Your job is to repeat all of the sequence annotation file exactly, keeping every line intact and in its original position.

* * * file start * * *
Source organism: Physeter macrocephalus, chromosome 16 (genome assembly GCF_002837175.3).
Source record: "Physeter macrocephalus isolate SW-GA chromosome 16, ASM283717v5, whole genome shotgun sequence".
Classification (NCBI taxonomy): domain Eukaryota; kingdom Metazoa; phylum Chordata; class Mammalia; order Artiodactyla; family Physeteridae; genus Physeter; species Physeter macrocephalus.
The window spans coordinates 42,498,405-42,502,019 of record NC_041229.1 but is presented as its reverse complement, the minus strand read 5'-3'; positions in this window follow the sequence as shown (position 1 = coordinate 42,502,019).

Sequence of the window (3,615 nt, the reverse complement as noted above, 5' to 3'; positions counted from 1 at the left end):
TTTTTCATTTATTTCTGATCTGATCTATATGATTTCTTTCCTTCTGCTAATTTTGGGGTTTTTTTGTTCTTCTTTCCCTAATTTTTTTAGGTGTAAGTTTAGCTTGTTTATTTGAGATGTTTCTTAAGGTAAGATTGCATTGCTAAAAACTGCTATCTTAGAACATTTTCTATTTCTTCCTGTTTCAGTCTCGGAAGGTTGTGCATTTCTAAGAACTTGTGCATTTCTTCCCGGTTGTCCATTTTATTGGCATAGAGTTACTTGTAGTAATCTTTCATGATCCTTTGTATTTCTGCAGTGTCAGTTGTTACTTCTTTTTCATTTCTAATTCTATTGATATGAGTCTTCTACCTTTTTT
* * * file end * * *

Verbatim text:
Source organism: Physeter macrocephalus, chromosome 16 (genome assembly GCF_002837175.3).
Source record: "Physeter macrocephalus isolate SW-GA chromosome 16, ASM283717v5, whole genome shotgun sequence".
Classification (NCBI taxonomy): domain Eukaryota; kingdom Metazoa; phylum Chordata; class Mammalia; order Artiodactyla; family Physeteridae; genus Physeter; species Physeter macrocephalus.
The window spans coordinates 42,498,405-42,502,019 of record NC_041229.1 but is presented as its reverse complement, the minus strand read 5'-3'; positions in this window follow the sequence as shown (position 1 = coordinate 42,502,019).

Sequence of the window (3,615 nt, the reverse complement as noted above, 5' to 3'; positions counted from 1 at the left end):
TTTTTCATTTATTTCTGATCTGATCTATATGATTTCTTTCCTTCTGCTAATTTTGGGGTTTTTTTGTTCTTCTTTCCCTAATTTTTTTAGGTGTAAGTTTAGCTTGTTTATTTGAGATGTTTCTTAAGGTAAGATTGCATTGCTAAAAACTGCTATCTTAGAACATTTTCTATTTCTTCCTGTTTCAGTCTCGGAAGGTTGTGCATTTCTAAGAACTTGTGCATTTCTTCCCGGTTGTCCATTTTATTGGCATAGAGTTACTTGTAGTAATCTTTCATGATCCTTTGTATTTCTGCAGTGTCAGTTGTTACTTCTTTTTCATTTCTAATTCTATTGATATGAGTCTTCTACCTTTTTT